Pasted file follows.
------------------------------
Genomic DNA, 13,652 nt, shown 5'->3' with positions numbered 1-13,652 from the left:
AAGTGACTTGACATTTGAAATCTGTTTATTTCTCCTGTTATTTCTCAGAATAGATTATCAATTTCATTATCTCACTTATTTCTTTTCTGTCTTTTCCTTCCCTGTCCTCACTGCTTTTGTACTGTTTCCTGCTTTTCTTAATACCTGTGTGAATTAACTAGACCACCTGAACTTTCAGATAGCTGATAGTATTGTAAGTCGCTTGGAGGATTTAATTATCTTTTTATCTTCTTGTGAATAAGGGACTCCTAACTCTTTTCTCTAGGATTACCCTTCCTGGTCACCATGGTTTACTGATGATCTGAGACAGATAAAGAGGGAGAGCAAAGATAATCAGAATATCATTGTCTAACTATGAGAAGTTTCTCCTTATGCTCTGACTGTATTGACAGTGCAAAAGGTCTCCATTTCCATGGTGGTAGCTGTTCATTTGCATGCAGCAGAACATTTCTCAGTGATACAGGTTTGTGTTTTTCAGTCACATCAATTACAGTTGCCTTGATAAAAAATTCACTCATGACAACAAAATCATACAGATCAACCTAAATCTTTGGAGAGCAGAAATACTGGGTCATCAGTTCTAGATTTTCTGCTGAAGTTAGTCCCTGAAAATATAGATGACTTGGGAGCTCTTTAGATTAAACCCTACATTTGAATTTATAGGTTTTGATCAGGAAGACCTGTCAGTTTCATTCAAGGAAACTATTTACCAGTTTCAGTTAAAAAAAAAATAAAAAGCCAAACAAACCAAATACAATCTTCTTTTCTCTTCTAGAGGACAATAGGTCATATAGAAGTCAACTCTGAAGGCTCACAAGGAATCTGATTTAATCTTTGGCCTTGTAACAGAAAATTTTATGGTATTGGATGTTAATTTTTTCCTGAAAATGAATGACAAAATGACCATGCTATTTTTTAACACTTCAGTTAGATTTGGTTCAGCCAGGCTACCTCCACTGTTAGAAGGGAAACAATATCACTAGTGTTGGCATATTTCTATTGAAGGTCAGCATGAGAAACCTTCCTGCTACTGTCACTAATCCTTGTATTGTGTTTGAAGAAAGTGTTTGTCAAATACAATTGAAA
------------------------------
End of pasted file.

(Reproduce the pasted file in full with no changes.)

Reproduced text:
Genomic DNA, 13,652 nt, shown 5'->3' with positions numbered 1-13,652 from the left:
AAGTGACTTGACATTTGAAATCTGTTTATTTCTCCTGTTATTTCTCAGAATAGATTATCAATTTCATTATCTCACTTATTTCTTTTCTGTCTTTTCCTTCCCTGTCCTCACTGCTTTTGTACTGTTTCCTGCTTTTCTTAATACCTGTGTGAATTAACTAGACCACCTGAACTTTCAGATAGCTGATAGTATTGTAAGTCGCTTGGAGGATTTAATTATCTTTTTATCTTCTTGTGAATAAGGGACTCCTAACTCTTTTCTCTAGGATTACCCTTCCTGGTCACCATGGTTTACTGATGATCTGAGACAGATAAAGAGGGAGAGCAAAGATAATCAGAATATCATTGTCTAACTATGAGAAGTTTCTCCTTATGCTCTGACTGTATTGACAGTGCAAAAGGTCTCCATTTCCATGGTGGTAGCTGTTCATTTGCATGCAGCAGAACATTTCTCAGTGATACAGGTTTGTGTTTTTCAGTCACATCAATTACAGTTGCCTTGATAAAAAATTCACTCATGACAACAAAATCATACAGATCAACCTAAATCTTTGGAGAGCAGAAATACTGGGTCATCAGTTCTAGATTTTCTGCTGAAGTTAGTCCCTGAAAATATAGATGACTTGGGAGCTCTTTAGATTAAACCCTACATTTGAATTTATAGGTTTTGATCAGGAAGACCTGTCAGTTTCATTCAAGGAAACTATTTACCAGTTTCAGTTAAAAAAAAAATAAAAAGCCAAACAAACCAAATACAATCTTCTTTTCTCTTCTAGAGGACAATAGGTCATATAGAAGTCAACTCTGAAGGCTCACAAGGAATCTGATTTAATCTTTGGCCTTGTAACAGAAAATTTTATGGTATTGGATGTTAATTTTTTCCTGAAAATGAATGACAAAATGACCATGCTATTTTTTAACACTTCAGTTAGATTTGGTTCAGCCAGGCTACCTCCACTGTTAGAAGGGAAACAATATCACTAGTGTTGGCATATTTCTATTGAAGGTCAGCATGAGAAACCTTCCTGCTACTGTCACTAATCCTTGTATTGTGTTTGAAGAAAGTGTTTGTCAAATACAATTGAAA